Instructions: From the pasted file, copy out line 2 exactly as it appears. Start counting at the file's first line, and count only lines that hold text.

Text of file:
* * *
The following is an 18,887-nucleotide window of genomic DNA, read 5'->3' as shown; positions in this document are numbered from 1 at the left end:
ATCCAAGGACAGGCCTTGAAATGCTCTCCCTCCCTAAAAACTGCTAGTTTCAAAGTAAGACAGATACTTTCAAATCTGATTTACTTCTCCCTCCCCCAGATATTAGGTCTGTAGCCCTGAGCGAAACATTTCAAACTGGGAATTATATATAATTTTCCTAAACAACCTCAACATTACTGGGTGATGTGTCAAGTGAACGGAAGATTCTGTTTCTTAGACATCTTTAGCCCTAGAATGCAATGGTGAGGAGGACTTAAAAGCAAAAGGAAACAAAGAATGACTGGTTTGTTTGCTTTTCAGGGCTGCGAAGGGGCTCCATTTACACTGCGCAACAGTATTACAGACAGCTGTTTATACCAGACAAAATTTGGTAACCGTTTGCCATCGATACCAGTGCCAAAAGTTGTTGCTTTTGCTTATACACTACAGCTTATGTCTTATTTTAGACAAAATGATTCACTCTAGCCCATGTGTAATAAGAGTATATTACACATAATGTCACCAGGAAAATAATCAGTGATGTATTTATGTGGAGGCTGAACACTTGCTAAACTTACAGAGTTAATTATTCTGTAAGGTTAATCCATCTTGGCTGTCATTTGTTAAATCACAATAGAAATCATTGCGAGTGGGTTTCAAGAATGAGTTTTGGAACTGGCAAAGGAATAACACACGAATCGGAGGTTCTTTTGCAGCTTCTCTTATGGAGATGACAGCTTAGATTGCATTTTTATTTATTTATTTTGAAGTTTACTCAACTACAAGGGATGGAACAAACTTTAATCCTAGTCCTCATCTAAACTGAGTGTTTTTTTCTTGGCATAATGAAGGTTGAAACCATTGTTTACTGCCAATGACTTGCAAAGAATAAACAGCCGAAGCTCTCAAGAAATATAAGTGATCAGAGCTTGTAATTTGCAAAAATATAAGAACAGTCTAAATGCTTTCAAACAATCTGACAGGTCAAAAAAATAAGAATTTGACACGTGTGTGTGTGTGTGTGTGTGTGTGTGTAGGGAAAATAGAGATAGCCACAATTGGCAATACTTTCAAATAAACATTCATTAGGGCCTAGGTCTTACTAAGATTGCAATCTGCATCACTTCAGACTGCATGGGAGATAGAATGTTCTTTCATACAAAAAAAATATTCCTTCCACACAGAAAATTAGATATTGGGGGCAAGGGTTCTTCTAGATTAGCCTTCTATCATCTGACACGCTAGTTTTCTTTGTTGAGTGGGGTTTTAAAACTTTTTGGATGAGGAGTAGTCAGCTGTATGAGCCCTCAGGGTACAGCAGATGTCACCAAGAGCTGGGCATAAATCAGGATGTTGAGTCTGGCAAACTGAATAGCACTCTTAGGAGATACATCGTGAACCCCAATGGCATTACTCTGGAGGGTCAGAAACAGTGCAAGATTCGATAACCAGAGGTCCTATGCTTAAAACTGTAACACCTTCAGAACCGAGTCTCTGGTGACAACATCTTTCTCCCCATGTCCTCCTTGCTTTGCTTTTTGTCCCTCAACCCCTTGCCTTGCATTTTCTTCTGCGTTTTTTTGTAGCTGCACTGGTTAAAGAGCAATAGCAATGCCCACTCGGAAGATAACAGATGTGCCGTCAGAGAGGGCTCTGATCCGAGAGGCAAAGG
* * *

ATCCAAGGACAGGCCTTGAAATGCTCTCCCTCCCTAAAAACTGCTAGTTTCAAAGTAAGACAGATACTTTCAAATCTGATTTACTTCTCCCTCCCCCAGATATTAGGTCTGTAGCCCTGAGCGAAACATTTCAAACTGGGAATTATATATAATTTTCCTAAACAACCTCAACATTACTGGGTGATGTGTCAAGTGAACGGAAGATTCTGTTTCTTAGACATCTTTAGCCCTAGAATGCAATGGTGAGGAGGACTTAAAAGCAAAAGGAAACAAAGAATGACTGGTTTGTTTGCTTTTCAGGGCTGCGAAGGGGCTCCATTTACACTGCGCAACAGTATTACAGACAGCTGTTTATACCAGACAAAATTTGGTAACCGTTTGCCATCGATACCAGTGCCAAAAGTTGTTGCTTTTGCTTATACACTACAGCTTATGTCTTATTTTAGACAAAATGATTCACTCTAGCCCATGTGTAATAAGAGTATATTACACATAATGTCACCAGGAAAATAATCAGTGATGTATTTATGTGGAGGCTGAACACTTGCTAAACTTACAGAGTTAATTATTCTGTAAGGTTAATCCATCTTGGCTGTCATTTGTTAAATCACAATAGAAATCATTGCGAGTGGGTTTCAAGAATGAGTTTTGGAACTGGCAAAGGAATAACACACGAATCGGAGGTTCTTTTGCAGCTTCTCTTATGGAGATGACAGCTTAGATTGCATTTTTATTTATTTATTTTGAAGTTTACTCAACTACAAGGGATGGAACAAACTTTAATCCTAGTCCTCATCTAAACTGAGTGTTTTTTTCTTGGCATAATGAAGGTTGAAACCATTGTTTACTGCCAATGACTTGCAAAGAATAAACAGCCGAAGCTCTCAAGAAATATAAGTGATCAGAGCTTGTAATTTGCAAAAATATAAGAACAGTCTAAATGCTTTCAAACAATCTGACAGGTCAAAAAAATAAGAATTTGACACGTGTGTGTGTGTGTGTGTGTGTGTGTGTAGGGAAAATAGAGATAGCCACAATTGGCAATACTTTCAAATAAACATTCATTAGGGCCTAGGTCTTACTAAGATTGCAATCTGCATCACTTCAGACTGCATGGGAGATAGAATGTTCTTTCATACAAAAAAAATATTCCTTCCACACAGAAAATTAGATATTGGGGGCAAGGGTTCTTCTAGATTAGCCTTCTATCATCTGACACGCTAGTTTTCTTTGTTGAGTGGGGTTTTAAAACTTTTTGGATGAGGAGTAGTCAGCTGTATGAGCCCTCAGGGTACAGCAGATGTCACCAAGAGCTGGGCATAAATCAGGATGTTGAGTCTGGCAAACTGAATAGCACTCTTAGGAGATACATCGTGAACCCCAATGGCATTACTCTGGAGGGTCAGAAACAGTGCAAGATTCGATAACCAGAGGTCCTATGCTTAAAACTGTAACACCTTCAGAACCGAGTCTCTGGTGACAACATCTTTCTCCCCATGTCCTCCTTGCTTTGCTTTTTGTCCCTCAACCCCTTGCCTTGCATTTTCTTCTGCGTTTTTTTGTAGCTGCACTGGTTAAAGAGCAATAGCAATGCCCACTCGGAAGATAACAGATGTGCCGTCAGAGAGGGCTCTGATCCGAGAGGCAAAGG